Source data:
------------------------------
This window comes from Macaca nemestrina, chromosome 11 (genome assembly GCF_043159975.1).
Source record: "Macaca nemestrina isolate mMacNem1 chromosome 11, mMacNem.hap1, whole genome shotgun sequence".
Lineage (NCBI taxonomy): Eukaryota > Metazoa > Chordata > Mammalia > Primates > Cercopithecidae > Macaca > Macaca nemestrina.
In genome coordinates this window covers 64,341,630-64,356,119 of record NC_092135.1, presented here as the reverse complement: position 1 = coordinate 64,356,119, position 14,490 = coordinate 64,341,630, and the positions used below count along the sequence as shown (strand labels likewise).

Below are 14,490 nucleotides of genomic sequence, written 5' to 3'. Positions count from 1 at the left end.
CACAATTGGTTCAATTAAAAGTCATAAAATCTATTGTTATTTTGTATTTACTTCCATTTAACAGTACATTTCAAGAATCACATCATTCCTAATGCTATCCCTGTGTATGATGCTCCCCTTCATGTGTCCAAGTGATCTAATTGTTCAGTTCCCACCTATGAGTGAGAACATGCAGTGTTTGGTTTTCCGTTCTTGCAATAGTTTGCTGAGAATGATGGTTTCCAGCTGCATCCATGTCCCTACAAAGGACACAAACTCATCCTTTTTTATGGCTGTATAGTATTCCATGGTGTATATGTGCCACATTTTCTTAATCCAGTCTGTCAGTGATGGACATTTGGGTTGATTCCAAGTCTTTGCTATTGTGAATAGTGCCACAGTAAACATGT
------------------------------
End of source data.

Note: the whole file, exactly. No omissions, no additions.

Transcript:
This window comes from Macaca nemestrina, chromosome 11 (genome assembly GCF_043159975.1).
Source record: "Macaca nemestrina isolate mMacNem1 chromosome 11, mMacNem.hap1, whole genome shotgun sequence".
Lineage (NCBI taxonomy): Eukaryota > Metazoa > Chordata > Mammalia > Primates > Cercopithecidae > Macaca > Macaca nemestrina.
In genome coordinates this window covers 64,341,630-64,356,119 of record NC_092135.1, presented here as the reverse complement: position 1 = coordinate 64,356,119, position 14,490 = coordinate 64,341,630, and the positions used below count along the sequence as shown (strand labels likewise).

Below are 14,490 nucleotides of genomic sequence, written 5' to 3'. Positions count from 1 at the left end.
CACAATTGGTTCAATTAAAAGTCATAAAATCTATTGTTATTTTGTATTTACTTCCATTTAACAGTACATTTCAAGAATCACATCATTCCTAATGCTATCCCTGTGTATGATGCTCCCCTTCATGTGTCCAAGTGATCTAATTGTTCAGTTCCCACCTATGAGTGAGAACATGCAGTGTTTGGTTTTCCGTTCTTGCAATAGTTTGCTGAGAATGATGGTTTCCAGCTGCATCCATGTCCCTACAAAGGACACAAACTCATCCTTTTTTATGGCTGTATAGTATTCCATGGTGTATATGTGCCACATTTTCTTAATCCAGTCTGTCAGTGATGGACATTTGGGTTGATTCCAAGTCTTTGCTATTGTGAATAGTGCCACAGTAAACATGT